British officials and police raided two meat plants on Tuesday as part of investigations into a Europe-wide scandal over the labelling of horsemeat as beef, the Food Standards Agency said.
"The agency and the police are looking into the circumstances through which meat products, purporting to be beef for kebabs and burgers, were sold when they were in fact horse," the agency said.
The agency suspended operations at the two places, a slaughterhouse in Todmorden, northern England and a meat producing factory in Aberystwyth, west Wales, it said in a statement.
The FSA said it believed that the Peter Boddy slaughterhouse in Todmorden, in the county of West Yorkshire, supplied horse carcasses to Farmbox Meats in Aberystwyth.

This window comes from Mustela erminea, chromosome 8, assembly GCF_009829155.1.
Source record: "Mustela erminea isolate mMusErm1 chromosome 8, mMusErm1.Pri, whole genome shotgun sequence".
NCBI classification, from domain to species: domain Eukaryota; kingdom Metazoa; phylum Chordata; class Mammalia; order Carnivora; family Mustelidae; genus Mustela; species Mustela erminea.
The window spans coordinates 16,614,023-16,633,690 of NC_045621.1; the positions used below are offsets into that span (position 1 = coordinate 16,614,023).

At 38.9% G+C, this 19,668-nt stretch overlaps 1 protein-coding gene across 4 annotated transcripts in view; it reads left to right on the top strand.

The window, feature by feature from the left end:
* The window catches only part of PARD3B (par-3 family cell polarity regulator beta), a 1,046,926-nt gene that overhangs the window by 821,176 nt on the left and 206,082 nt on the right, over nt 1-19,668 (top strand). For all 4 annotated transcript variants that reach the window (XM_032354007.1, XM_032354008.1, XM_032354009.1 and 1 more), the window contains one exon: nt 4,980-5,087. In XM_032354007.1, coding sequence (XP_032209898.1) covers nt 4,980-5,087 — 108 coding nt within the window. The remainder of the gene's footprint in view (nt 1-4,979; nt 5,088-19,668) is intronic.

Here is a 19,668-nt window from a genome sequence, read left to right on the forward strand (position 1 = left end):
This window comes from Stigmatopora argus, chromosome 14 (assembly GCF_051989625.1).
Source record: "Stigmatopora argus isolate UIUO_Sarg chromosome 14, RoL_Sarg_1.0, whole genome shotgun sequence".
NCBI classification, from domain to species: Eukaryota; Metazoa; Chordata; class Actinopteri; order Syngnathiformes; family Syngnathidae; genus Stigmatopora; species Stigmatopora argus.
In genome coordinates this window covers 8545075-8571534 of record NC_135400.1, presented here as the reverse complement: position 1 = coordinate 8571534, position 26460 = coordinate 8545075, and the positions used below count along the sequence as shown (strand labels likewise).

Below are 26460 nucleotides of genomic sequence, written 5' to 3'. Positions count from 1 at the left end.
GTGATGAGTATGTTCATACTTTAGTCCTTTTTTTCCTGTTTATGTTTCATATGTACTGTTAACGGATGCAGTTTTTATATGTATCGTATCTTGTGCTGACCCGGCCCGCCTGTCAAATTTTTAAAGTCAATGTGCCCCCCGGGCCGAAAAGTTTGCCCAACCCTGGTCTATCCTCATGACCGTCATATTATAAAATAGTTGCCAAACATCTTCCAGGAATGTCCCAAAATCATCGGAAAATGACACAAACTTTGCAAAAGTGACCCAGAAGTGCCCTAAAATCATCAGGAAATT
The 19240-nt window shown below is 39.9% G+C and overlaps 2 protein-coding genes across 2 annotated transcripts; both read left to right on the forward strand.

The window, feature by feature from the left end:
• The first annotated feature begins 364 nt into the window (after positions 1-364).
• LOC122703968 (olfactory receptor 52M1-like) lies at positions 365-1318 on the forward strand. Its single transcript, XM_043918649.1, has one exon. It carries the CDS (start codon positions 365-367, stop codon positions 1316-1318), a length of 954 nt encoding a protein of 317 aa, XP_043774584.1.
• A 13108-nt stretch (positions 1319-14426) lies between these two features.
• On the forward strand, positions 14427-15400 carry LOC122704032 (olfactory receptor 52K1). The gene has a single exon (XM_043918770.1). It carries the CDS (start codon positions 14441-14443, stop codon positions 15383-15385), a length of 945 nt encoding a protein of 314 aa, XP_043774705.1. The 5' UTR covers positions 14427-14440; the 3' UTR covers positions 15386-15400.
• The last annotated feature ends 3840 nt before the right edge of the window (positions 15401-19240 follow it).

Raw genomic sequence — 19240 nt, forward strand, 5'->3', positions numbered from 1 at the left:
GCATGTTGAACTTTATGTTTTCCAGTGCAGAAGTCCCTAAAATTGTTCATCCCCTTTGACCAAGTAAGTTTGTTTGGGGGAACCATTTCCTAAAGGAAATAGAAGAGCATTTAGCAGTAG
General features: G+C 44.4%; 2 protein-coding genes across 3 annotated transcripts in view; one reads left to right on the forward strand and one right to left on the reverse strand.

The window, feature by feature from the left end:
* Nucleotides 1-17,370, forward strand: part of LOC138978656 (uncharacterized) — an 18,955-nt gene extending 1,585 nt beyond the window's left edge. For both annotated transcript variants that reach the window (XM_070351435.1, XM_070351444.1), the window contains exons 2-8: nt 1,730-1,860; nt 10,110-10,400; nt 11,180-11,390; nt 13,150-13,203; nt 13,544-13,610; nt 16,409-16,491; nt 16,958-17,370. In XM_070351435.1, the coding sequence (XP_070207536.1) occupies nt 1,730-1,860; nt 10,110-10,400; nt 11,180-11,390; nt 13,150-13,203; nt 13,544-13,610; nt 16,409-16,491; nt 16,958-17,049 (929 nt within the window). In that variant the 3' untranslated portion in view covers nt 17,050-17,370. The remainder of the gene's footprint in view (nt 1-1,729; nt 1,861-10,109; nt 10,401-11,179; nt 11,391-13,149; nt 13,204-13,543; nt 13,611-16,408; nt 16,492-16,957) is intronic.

Officials seized all meat found at the two premises as well as paperwork including customer lists.
Andrew Rhodes, director of operations at the FSA, said: "I ordered an audit of all horse producing abattoirs in the UK after this issue first arose last month and I was shocked to uncover what appears to be a blatant misleading of consumers.
"I have suspended both plants immediately while our investigations continue."
Environment Secretary Owen Paterson said in the statement that the development was "absolutely shocking."
"It’s totally unacceptable if any business in the UK is defrauding the public by passing off horsemeat as beef. I expect the full force of the law to be brought down on anyone involved in this kind of activity," he said.